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POL316Y1 (31)

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University of Toronto St. George
Political Science
Michael Stein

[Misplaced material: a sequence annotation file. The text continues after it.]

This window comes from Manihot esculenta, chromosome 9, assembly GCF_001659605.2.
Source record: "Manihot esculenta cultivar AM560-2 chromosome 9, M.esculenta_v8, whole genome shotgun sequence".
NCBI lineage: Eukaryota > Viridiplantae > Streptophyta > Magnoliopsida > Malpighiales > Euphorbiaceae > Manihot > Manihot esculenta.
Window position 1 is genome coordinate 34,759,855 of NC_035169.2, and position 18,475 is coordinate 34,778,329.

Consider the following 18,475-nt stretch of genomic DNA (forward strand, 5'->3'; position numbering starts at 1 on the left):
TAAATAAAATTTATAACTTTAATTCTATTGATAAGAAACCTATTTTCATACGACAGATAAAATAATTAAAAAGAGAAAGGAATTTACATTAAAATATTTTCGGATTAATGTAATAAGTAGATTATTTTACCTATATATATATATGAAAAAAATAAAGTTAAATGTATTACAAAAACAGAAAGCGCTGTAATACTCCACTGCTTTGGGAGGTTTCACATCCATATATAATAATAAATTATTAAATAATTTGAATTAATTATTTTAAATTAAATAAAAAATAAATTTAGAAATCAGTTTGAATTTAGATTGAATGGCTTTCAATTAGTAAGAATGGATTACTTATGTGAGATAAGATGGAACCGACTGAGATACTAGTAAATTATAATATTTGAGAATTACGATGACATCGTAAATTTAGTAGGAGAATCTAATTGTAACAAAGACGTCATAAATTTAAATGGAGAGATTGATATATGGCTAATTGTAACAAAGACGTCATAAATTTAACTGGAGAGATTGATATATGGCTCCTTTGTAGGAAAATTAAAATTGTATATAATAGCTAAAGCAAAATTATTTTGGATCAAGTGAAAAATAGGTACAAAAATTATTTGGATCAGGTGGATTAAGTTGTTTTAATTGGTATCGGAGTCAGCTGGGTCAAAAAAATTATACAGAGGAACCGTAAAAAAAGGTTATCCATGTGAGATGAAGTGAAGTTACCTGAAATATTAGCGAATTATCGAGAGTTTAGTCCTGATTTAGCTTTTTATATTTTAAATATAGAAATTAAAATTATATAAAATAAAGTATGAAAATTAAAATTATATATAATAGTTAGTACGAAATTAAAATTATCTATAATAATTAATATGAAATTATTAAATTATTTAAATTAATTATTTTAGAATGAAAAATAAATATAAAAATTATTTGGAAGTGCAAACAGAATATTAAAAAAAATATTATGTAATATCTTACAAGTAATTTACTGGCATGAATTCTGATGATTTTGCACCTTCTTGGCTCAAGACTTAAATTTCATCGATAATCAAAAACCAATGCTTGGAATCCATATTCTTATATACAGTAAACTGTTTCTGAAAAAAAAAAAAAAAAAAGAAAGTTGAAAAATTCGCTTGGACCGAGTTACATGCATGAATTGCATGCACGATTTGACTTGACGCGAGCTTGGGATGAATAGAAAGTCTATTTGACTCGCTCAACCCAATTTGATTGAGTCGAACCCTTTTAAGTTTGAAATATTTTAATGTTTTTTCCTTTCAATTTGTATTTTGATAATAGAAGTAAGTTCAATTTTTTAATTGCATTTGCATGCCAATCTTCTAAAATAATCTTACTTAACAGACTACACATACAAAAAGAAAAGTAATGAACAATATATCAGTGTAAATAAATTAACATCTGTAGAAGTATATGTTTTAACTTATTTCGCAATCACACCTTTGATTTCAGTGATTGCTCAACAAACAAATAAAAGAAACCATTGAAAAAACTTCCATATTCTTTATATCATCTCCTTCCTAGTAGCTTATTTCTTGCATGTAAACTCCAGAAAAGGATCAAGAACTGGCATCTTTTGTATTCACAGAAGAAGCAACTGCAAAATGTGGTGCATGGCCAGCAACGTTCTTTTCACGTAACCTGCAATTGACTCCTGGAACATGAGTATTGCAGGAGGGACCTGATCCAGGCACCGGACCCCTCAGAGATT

s. 1 Definitions, Historical and Current Themes in the Study of Canadian Federalism Introduction: Some Preliminary Questions 1. Definition of concepts (Watts, 3 ed., 2008)  “Federalism”  Powers assigned to a national government and regional government  The advocacy of multi-tiered government combining elements of shared-rule and regional self-rule.  It is not as descriptive but as normative.  It is based on the presumed value and validity of combining unity and diversity, i.e., of accommodating, preserving and promoting distinct identities within a larger political union.  The essence of federalism as a normative principle is the value of perpetuating both union and non-centralization at the same time.  “Federal political system”  A broad category of political systems in which, by contrast to the single central source of political and legal authority in unitary systems, there are two (or more) levels of government thus combining elements of shared-rule (collaborative partnership) through a common government and regional self-rule (constituent unit-autonomy) for the governments of the constituent units.  This broad genus encompasses a whole spectrum of more specific non-unitary forms, i.e., species ranging from “quasi- federations” and “federations” to “confederacies” and beyond.  “Federation”  A species in a large genus of federalism; the powers held by two levels of government are equi-balanced; in which neither the federal nor the constituent units of government are constitutionally subordinate to the other, i.e., each has sovereign powers derived from the constitution rather than from another level of government, each is empowered to deal directly with its citizens in the exercise of its legislative, executive, and taxing powers, and each is directly elected by its citizens.  Compound polities, combining strong constituent units and a strong general government, each possessing powers delegated to it by the people through a constitution, and each empowered to deal directly with the citizens in the exercise of its legislative, administrative and taxing powers, and each with major institutions directly elected by the citizens.  Currently there are some 25 countries in the world that meet or claim to meet the basic criteria of a functioning federation.  “Federal society”  Livingston (1956)  Meekison  A society constituted of territorially based communities that are clearly differentiated by language and ethnicity, other factors such as geography, economy, etc.  The essence of federalism lies not in the institutional or constitutional structure but in the society itself. 2. Reasons for Canada’s adoption and retention of a federal system: the pros and cons of a “unitary” versus a “federal” system for Canada  Pros  To promote economic trade within British North American regions at that time as well as the United States  Encompass vast geographical diversity of Canada  To defend against US invasion  Shared desire to form a larger union by the four provinces at the times  Federation was thought to guarantee the rights of ethnic minorities to be preserved.  Federal government would avoid concentration of power in the hands of national government; to preserve democracy in a parliamentary system  Cons  They felt they would be absorbed, and loose their separate identity  Vast majority of Quebec delegates rejected this notion, because it was perceived to concentrate too much economic and political power in the hands of a central national government; as Quebecois knew they were already a minority, they didn’t want to be put in such a position in the national government.  Language (English vs. French) and Religion (Protestants vs. Roman Catholics) 3. The major political dimensions and visions of Canadian federalism (Rocher and Smith in Rocher and Smith, 2 ed., 2003)  The compact theory: equality of the provinces  Refers to a relationship of equality between the two orders of government (federal and provincial)  Equality of the provinces both with the federal government and with each other  To promote provincial autonomy and to ensure all constitutional changes are ratified by them  Reflects a definition of the nature of Canadian political community as “shared”  Provinces must possess the same powers  To prevent Quebec from receiving special powers  Dualism and multiculturalism: cultural symmetry  Accommodate cultural and territorial differences  Dualism: French-speaking and English-speaking to Multiculturalism and Aboriginal nationalism  Quiet Revolution  Nationalizing vision: a strong central government  Nationalizing constitutional vision  Denies other sources of political identity, particularly those based on region, province, or Quebec or Aboriginal nationalism  Three different versions of nationalizing vision  Original view of the Fathers of Confederation  English-Canadian social democrats of 1930’s  Trudeau Liberal view during the 1970’s and 1980’s o Patriation and amendment of the constitution in the Constitution Act, 1982  Federal government as privileged level of government  Rights-based constitutional vision: individual and collective rights  Along with strong national government, individual rights of Canadians must be recognized; basic recognition of rights is common to all Canadians  Charter of Rights, 1982  Multi-level governance (MLG as a possible new political dimension and vision (Bakvis et al., 2009, Chapter 1, pp. 19-21)  It is in continuity with the definition of federalism.  European Union is a hybrid of federal system and con-federal
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